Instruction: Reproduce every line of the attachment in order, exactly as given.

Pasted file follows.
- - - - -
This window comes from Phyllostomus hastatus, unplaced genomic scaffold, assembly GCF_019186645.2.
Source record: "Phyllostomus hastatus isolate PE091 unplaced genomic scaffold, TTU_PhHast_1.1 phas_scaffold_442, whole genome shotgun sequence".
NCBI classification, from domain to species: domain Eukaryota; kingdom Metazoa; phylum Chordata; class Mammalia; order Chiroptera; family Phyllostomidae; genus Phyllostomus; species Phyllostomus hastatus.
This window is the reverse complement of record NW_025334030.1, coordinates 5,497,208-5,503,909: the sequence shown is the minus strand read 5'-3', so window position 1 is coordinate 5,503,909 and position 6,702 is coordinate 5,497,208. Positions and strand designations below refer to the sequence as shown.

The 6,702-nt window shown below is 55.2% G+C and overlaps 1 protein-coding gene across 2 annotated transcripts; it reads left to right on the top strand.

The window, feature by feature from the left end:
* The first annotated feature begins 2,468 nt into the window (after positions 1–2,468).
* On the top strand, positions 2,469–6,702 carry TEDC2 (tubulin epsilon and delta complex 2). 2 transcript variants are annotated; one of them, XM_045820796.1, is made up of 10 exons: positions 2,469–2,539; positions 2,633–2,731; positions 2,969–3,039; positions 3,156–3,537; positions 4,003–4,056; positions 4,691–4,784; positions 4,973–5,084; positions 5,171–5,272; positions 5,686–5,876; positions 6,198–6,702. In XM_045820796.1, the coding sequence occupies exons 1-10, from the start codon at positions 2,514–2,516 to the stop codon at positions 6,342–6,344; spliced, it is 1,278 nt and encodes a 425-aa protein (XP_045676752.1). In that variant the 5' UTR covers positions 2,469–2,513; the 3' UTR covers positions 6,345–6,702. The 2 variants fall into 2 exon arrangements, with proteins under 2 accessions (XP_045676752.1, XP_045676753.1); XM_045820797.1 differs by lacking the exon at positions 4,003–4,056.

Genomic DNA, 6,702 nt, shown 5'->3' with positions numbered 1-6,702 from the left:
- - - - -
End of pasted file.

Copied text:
This window comes from Phyllostomus hastatus, unplaced genomic scaffold, assembly GCF_019186645.2.
Source record: "Phyllostomus hastatus isolate PE091 unplaced genomic scaffold, TTU_PhHast_1.1 phas_scaffold_442, whole genome shotgun sequence".
NCBI classification, from domain to species: domain Eukaryota; kingdom Metazoa; phylum Chordata; class Mammalia; order Chiroptera; family Phyllostomidae; genus Phyllostomus; species Phyllostomus hastatus.
This window is the reverse complement of record NW_025334030.1, coordinates 5,497,208-5,503,909: the sequence shown is the minus strand read 5'-3', so window position 1 is coordinate 5,503,909 and position 6,702 is coordinate 5,497,208. Positions and strand designations below refer to the sequence as shown.

The 6,702-nt window shown below is 55.2% G+C and overlaps 1 protein-coding gene across 2 annotated transcripts; it reads left to right on the top strand.

The window, feature by feature from the left end:
* The first annotated feature begins 2,468 nt into the window (after positions 1–2,468).
* On the top strand, positions 2,469–6,702 carry TEDC2 (tubulin epsilon and delta complex 2). 2 transcript variants are annotated; one of them, XM_045820796.1, is made up of 10 exons: positions 2,469–2,539; positions 2,633–2,731; positions 2,969–3,039; positions 3,156–3,537; positions 4,003–4,056; positions 4,691–4,784; positions 4,973–5,084; positions 5,171–5,272; positions 5,686–5,876; positions 6,198–6,702. In XM_045820796.1, the coding sequence occupies exons 1-10, from the start codon at positions 2,514–2,516 to the stop codon at positions 6,342–6,344; spliced, it is 1,278 nt and encodes a 425-aa protein (XP_045676752.1). In that variant the 5' UTR covers positions 2,469–2,513; the 3' UTR covers positions 6,345–6,702. The 2 variants fall into 2 exon arrangements, with proteins under 2 accessions (XP_045676752.1, XP_045676753.1); XM_045820797.1 differs by lacking the exon at positions 4,003–4,056.

Genomic DNA, 6,702 nt, shown 5'->3' with positions numbered 1-6,702 from the left: